Synopsis of Helter Skelter: The True Story of the Manson Murders
In the summer of 1969, in Los Angeles, a series of brutal, seemingly random murders captured headlines across America. A famous actress (and her unborn child), an heiress to a coffee fortune, a supermarket owner and his wife were among the seven victims.
A thin trail of circumstances eventually tied the Tate-LeBianca murders to Charles Manson, a would-be pop singer of small talent living in the desert with his “family” of devoted young women and men. What was his hold over them? And what was the motivation behind such savagery? In the public imagination, over time, the case assumed the proportions of myth. The murders marked the end of the sixties and became an immediate symbol of the dark underside of that era.
Vincent Bugliosi was the prosecuting attorney in the Manson trial, and this book is his enthralling account of how he built his case from what a defense attorney dismissed as only “two fingerprints and Vince Bugliosi.” The meticulous detective work with which the story begins, the prosecutor’s view of a complex murder trial, the reconstruction of the philosophy Manson inculcated in his fervent followers…these elements make for a true crime classic.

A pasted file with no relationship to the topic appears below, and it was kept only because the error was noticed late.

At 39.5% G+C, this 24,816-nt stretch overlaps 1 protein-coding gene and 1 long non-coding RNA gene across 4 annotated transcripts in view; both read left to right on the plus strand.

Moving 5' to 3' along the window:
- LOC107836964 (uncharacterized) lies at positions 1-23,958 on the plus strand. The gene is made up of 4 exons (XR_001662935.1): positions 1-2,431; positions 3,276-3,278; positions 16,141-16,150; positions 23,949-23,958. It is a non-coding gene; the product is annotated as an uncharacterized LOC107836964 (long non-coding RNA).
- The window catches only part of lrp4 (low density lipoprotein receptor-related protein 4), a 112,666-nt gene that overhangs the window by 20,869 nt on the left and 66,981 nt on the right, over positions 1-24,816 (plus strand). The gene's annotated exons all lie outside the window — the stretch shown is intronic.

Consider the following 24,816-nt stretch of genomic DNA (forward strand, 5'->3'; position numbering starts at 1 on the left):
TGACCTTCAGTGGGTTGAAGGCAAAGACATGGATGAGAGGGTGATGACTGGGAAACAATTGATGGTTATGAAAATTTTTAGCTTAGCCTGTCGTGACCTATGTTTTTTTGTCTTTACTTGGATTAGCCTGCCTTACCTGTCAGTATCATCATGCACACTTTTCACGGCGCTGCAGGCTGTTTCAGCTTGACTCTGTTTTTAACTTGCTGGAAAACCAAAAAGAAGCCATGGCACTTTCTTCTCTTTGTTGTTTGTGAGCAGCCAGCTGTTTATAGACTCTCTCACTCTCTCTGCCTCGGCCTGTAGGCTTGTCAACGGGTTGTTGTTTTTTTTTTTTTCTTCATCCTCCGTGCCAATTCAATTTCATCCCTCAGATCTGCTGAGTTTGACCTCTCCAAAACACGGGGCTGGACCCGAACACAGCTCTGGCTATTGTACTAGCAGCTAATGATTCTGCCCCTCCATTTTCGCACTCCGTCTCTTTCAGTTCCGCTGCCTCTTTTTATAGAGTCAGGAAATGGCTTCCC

Helter Skelter is not merely a spellbinding murder case and courtroom drama but also, in the words of The New Republic, a “social document of rare importance.”
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Synopsis of Helter Skelter: The True Story of the Manson Murders taken from Amazon
Helter Skelter – Vincent Bugliosi review
A very good book. The lead author was the prosecutor in the trial against Manson and three of his girls: Susan Atkins, Patricia Krenwinkel and Leslie Van Houten. That is, he knows the trial firsthand.
I really didn’t know of the existence of this book until I started reading “Chaos: Charles Manson, the CIA and the Secret History of the Sixties” by Tom O’Neill. Since in the prologue he devotes himself to criticizing Bugliosi, calling him a liar and accusing him of distorting the story, I decided to read this one first to find out what O’Neill was talking about. You’ll read the result in my review of it.
Helter Skelter is really good. It begins with the murders and narrates everything neatly: the murders, the first investigations, the mistakes of the police, the fruitless lines of inquiry, the discovery of the killers, his own investigations with the taking of statements, and, finally, the development of the trial. The backgrounds of the protagonists and of himself are brief but detailed.
Necessarily, due to the limitations of a publication, many things are discussed as briefly as possible but very clearly. And I guess there’s a lot of other things that don’t appear in the book. I imagine that if he’d recorded absolutely everything, we’d be looking at a work of the scale of an encyclopedia.
In short: Helter Skelter is very interesting, it hooks you and it’s very clear. Ideal for those who have no idea of the case because they will know it perfectly by the end.